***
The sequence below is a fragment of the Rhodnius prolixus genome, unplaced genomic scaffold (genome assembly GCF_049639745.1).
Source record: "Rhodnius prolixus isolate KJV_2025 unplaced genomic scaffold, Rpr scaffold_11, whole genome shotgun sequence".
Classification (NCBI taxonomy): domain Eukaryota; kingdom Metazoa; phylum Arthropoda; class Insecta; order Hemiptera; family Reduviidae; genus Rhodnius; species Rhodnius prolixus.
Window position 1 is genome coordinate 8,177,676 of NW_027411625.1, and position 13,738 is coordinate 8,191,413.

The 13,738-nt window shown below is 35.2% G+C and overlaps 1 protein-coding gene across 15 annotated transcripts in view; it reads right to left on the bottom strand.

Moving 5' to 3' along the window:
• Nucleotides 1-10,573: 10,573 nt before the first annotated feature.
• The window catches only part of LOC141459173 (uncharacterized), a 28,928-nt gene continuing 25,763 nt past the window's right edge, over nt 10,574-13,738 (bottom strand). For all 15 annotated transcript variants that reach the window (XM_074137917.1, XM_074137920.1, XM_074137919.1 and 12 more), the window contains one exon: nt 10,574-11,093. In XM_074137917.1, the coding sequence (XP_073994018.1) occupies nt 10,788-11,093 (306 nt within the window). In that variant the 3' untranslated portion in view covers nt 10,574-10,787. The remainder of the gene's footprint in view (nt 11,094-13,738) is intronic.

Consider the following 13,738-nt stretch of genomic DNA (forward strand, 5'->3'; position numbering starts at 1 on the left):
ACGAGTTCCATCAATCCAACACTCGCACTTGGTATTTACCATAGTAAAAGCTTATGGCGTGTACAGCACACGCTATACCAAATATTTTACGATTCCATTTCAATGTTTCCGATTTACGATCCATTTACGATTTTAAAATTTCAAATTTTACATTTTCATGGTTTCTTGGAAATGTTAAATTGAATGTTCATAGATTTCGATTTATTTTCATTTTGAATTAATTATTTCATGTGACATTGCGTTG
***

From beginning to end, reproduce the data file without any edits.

The sequence below is a fragment of the Rhodnius prolixus genome, unplaced genomic scaffold (genome assembly GCF_049639745.1).
Source record: "Rhodnius prolixus isolate KJV_2025 unplaced genomic scaffold, Rpr scaffold_11, whole genome shotgun sequence".
Classification (NCBI taxonomy): domain Eukaryota; kingdom Metazoa; phylum Arthropoda; class Insecta; order Hemiptera; family Reduviidae; genus Rhodnius; species Rhodnius prolixus.
Window position 1 is genome coordinate 8,177,676 of NW_027411625.1, and position 13,738 is coordinate 8,191,413.

The 13,738-nt window shown below is 35.2% G+C and overlaps 1 protein-coding gene across 15 annotated transcripts in view; it reads right to left on the bottom strand.

Moving 5' to 3' along the window:
• Nucleotides 1-10,573: 10,573 nt before the first annotated feature.
• The window catches only part of LOC141459173 (uncharacterized), a 28,928-nt gene continuing 25,763 nt past the window's right edge, over nt 10,574-13,738 (bottom strand). For all 15 annotated transcript variants that reach the window (XM_074137917.1, XM_074137920.1, XM_074137919.1 and 12 more), the window contains one exon: nt 10,574-11,093. In XM_074137917.1, the coding sequence (XP_073994018.1) occupies nt 10,788-11,093 (306 nt within the window). In that variant the 3' untranslated portion in view covers nt 10,574-10,787. The remainder of the gene's footprint in view (nt 11,094-13,738) is intronic.

Consider the following 13,738-nt stretch of genomic DNA (forward strand, 5'->3'; position numbering starts at 1 on the left):
ACGAGTTCCATCAATCCAACACTCGCACTTGGTATTTACCATAGTAAAAGCTTATGGCGTGTACAGCACACGCTATACCAAATATTTTACGATTCCATTTCAATGTTTCCGATTTACGATCCATTTACGATTTTAAAATTTCAAATTTTACATTTTCATGGTTTCTTGGAAATGTTAAATTGAATGTTCATAGATTTCGATTTATTTTCATTTTGAATTAATTATTTCATGTGACATTGCGTTG